Author: Maggie Dent
Family rituals strengthen the sense of warm connectedness in families. This makes sense, given that the number one biological need for every human is the hunger to belong, and to be accepted, valued and loved.
The disruption of life in 2020 saw many families unable to go about their normal activities, and for many, family rituals reclaimed their valuable position. For some, it was simply going for walks together, riding bikes together, baking, or watching movies together complete with homemade popcorn.
So how can families create and maintain small rituals that make such a difference?
Turn routines into rituals
Bedtime routines that include such things as reading to your children, singing special bedtime songs or even just lying beside your child do far more than help them to fall asleep. When these routines are repeated, they create neural pathways which enhance loving connection. As a nanny to several precious little ones, I absolutely love being a part of their bedtime rituals.
Reign in the chaos
Family rituals bring a degree of predictability and certainty into our sometimes chaotic lives. They are important for teenagers as they provide a sense of control at a time of change and challenge. Families who are struggling with any uncertainty and stress should regularly connect with a much-loved board game or family movie and dive into it with enthusiasm. Leave work and worry behind and spend a couple of hours with those you love the most.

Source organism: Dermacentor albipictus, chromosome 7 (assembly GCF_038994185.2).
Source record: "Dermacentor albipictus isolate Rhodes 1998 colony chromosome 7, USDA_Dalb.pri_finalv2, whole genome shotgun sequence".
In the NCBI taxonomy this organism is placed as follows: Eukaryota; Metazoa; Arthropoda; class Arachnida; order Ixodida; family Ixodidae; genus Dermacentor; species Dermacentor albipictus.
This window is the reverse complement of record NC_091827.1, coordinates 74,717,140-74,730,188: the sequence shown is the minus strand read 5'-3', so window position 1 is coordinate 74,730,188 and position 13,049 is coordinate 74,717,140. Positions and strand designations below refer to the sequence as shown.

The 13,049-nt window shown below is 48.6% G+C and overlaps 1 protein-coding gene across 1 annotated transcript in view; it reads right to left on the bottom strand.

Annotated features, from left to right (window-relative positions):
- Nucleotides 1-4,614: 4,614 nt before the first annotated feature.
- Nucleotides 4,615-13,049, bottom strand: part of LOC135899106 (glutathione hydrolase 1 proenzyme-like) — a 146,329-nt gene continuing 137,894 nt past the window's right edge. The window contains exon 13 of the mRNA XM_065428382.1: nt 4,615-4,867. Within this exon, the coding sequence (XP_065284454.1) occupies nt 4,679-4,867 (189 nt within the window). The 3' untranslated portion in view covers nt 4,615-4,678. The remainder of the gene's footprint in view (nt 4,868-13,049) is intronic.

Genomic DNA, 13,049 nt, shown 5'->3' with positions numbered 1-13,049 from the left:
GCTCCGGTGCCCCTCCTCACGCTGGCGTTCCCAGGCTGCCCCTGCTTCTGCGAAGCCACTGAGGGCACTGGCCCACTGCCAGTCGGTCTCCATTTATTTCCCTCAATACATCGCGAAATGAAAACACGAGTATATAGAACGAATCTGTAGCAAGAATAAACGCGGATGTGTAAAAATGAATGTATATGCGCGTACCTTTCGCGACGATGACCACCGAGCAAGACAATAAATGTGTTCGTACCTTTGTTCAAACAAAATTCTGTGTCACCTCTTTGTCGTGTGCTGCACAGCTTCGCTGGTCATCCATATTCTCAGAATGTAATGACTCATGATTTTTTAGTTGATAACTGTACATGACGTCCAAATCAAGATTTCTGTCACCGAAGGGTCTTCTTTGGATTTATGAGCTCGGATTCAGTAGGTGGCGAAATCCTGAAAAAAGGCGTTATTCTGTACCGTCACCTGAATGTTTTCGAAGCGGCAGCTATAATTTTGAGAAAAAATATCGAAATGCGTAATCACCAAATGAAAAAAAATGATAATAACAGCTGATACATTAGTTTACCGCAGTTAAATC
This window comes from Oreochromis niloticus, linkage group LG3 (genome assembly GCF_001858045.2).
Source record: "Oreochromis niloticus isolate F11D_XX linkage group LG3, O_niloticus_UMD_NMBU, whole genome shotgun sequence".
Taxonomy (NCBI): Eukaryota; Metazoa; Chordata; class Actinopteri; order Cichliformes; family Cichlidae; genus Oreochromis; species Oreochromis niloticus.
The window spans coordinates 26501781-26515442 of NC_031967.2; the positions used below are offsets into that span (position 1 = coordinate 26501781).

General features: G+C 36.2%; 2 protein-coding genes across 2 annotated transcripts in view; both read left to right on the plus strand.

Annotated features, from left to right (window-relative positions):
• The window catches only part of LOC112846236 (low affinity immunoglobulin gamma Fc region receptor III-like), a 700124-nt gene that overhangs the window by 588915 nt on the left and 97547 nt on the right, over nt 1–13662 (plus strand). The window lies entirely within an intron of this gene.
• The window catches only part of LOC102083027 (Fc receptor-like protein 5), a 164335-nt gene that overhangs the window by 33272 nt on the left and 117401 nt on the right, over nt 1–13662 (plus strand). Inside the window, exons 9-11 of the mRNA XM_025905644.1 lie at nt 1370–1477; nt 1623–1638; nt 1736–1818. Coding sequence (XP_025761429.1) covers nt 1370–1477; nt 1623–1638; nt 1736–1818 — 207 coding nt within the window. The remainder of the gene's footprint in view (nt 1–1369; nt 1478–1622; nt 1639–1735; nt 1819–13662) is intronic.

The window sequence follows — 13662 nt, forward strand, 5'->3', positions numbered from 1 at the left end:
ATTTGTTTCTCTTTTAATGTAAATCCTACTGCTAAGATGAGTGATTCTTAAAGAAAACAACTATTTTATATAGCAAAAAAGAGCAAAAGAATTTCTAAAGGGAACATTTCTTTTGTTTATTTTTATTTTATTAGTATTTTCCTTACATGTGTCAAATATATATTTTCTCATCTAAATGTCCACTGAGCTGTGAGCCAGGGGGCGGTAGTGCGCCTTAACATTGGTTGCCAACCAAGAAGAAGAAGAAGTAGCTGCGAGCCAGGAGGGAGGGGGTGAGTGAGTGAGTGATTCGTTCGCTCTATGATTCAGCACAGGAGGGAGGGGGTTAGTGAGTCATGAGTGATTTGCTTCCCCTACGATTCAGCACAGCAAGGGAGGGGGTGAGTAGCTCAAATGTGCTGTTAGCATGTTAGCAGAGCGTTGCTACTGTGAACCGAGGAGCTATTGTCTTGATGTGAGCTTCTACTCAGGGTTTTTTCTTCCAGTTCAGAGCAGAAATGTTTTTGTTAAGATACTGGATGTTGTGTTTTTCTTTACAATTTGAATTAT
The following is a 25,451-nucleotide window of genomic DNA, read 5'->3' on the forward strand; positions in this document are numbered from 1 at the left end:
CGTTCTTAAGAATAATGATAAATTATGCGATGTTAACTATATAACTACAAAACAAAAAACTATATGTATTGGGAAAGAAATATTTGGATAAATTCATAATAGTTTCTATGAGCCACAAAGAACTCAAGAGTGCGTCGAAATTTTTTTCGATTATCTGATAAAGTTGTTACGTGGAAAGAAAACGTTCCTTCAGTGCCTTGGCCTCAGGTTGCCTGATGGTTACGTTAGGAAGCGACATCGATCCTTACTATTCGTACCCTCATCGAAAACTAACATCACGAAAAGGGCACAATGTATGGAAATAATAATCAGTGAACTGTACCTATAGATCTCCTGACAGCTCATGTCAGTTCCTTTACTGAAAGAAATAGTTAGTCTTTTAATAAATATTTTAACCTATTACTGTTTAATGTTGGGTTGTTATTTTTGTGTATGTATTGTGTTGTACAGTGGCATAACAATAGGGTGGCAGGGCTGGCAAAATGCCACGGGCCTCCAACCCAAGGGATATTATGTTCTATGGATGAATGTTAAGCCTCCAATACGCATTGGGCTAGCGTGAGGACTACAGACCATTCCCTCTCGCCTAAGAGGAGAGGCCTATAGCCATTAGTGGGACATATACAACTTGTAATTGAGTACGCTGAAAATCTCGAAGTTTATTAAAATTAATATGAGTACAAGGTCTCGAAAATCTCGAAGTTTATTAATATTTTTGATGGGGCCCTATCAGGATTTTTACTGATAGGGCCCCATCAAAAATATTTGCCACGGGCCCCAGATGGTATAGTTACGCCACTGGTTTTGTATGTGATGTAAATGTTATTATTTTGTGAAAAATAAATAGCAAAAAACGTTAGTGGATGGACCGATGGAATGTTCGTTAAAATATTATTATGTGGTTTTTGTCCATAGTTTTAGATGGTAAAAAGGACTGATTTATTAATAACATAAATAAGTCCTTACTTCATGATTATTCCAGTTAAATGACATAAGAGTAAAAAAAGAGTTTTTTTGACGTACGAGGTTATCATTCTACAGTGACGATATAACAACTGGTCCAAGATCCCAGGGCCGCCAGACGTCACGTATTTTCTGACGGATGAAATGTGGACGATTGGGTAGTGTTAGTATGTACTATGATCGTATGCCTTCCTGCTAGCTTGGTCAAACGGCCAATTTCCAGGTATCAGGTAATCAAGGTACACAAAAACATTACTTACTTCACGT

Create greeting rituals
Greeting and goodbye rituals within families are also important. How you welcome and reconnect to children after a day away shows them that you have missed them and still love them. With little ones, some parents leave a kiss on their child’s palm. For others, there are special handshakes. I can still remember my dad saying goodbye to us with the oldie but goodie “See you later alligator!” To which we naturally replied, “in a while, crocodile!” This is a ritual that happens now with my grandchildren.
As an authorised celebrant, I have conducted many funerals and one of the things that brings joy to broken hearts are the shared memories of family rituals. The repeated nature of ritual helps to anchor memories deeply in our minds. I remember a beautiful funeral for a man where everyone wore a beanie and a scarf, including his youngest grandchild. This simple act was a nod to the fact that whenever this grandfather watched football on TV, he always wore a beanie and a scarf and so did anyone else who was watching with him. A simple but powerful act.
Never underestimate the importance of family rituals in your home.
Wellbeing Coordinator / Registered Psychologist